Two Major U.S. Supreme Court Victories for Small Businesses

Date: June 30, 2021

The U.S. Supreme Court last week decided two cases in favor of small businesses

Every day, the NFIB Small Business Legal Center (SBLC) fights for small business rights in America’s courtrooms. In late June, the U.S. Supreme Court ruled in favor of two different plaintiffs that the SBLC had filed amicus briefs supporting.

Cedar Point Nursery v. Hassid

On June 23, the U.S. Supreme Court held that small businesses have the right to exclude union organizers from entering their property without permission from the owner.

The case concerned a California regulation that allowed union organizers to enter agricultural businesses during specified times – without compensating the owner. The plaintiff argued that this regulation violated their property rights, constituting a physical taking under the Fifth Amendment. NFIB joined the CATO Institute in filing amicus briefs in support of this claim.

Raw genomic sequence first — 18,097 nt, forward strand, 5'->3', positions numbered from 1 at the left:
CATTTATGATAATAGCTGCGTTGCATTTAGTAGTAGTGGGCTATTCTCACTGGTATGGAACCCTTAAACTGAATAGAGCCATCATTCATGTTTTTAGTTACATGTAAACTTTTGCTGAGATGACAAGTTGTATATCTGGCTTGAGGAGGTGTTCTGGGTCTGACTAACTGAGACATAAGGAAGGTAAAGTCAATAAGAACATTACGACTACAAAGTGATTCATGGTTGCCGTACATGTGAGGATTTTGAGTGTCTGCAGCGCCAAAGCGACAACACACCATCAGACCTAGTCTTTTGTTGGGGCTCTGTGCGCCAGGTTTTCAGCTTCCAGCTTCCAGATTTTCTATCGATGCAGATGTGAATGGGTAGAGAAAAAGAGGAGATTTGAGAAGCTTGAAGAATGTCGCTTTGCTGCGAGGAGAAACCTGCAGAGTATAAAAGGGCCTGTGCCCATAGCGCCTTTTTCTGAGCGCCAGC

“We are pleased to see the Supreme Court once again protect the property rights of America’s small businesses,” said Small Business Legal Center Executive Director Karen Harned. “The Constitution requires that small business owners get compensated when union organizers have access to a business owner’s property and we’re glad to see the U.S. Supreme Court protect this important right and not allow the government to interfere with their daily business operations.”

TransUnion LLC v. Ramirez

On June 25, the U.S. Supreme Court reversed the Ninth Circuit’s decision that individuals can be certified for a class-action lawsuit even when they suffered no actual injury. In doing so, the Supreme Court held that all members of the class must have standing to sue, that is, suffered a “concrete harm.”

NFIB applauds this decision, as we filed an amicus brief arguing that all members of the class must have suffered an actual injury.

“Small businesses suffer greatly from frivolous lawsuits and today’s decision will help small employers avoid being the target of such lawsuits,” said Karen Harned. “This case had the potential to set a dangerous precedent in incentivizing lawyers to turn every dispute into a statutory-damages lawsuit, based on technical statutory violations and without proving the class represented suffered concrete injuries. NFIB is pleased the Supreme Court once again ruled that all plaintiffs need to suffer actual injury to be compensated.”

The SBLC acts as the voice for small businesses in all the nation’s courts, not just the Supreme Court. It is also a legal resource, educating and assisting small business owners about their rights. Learn more here.

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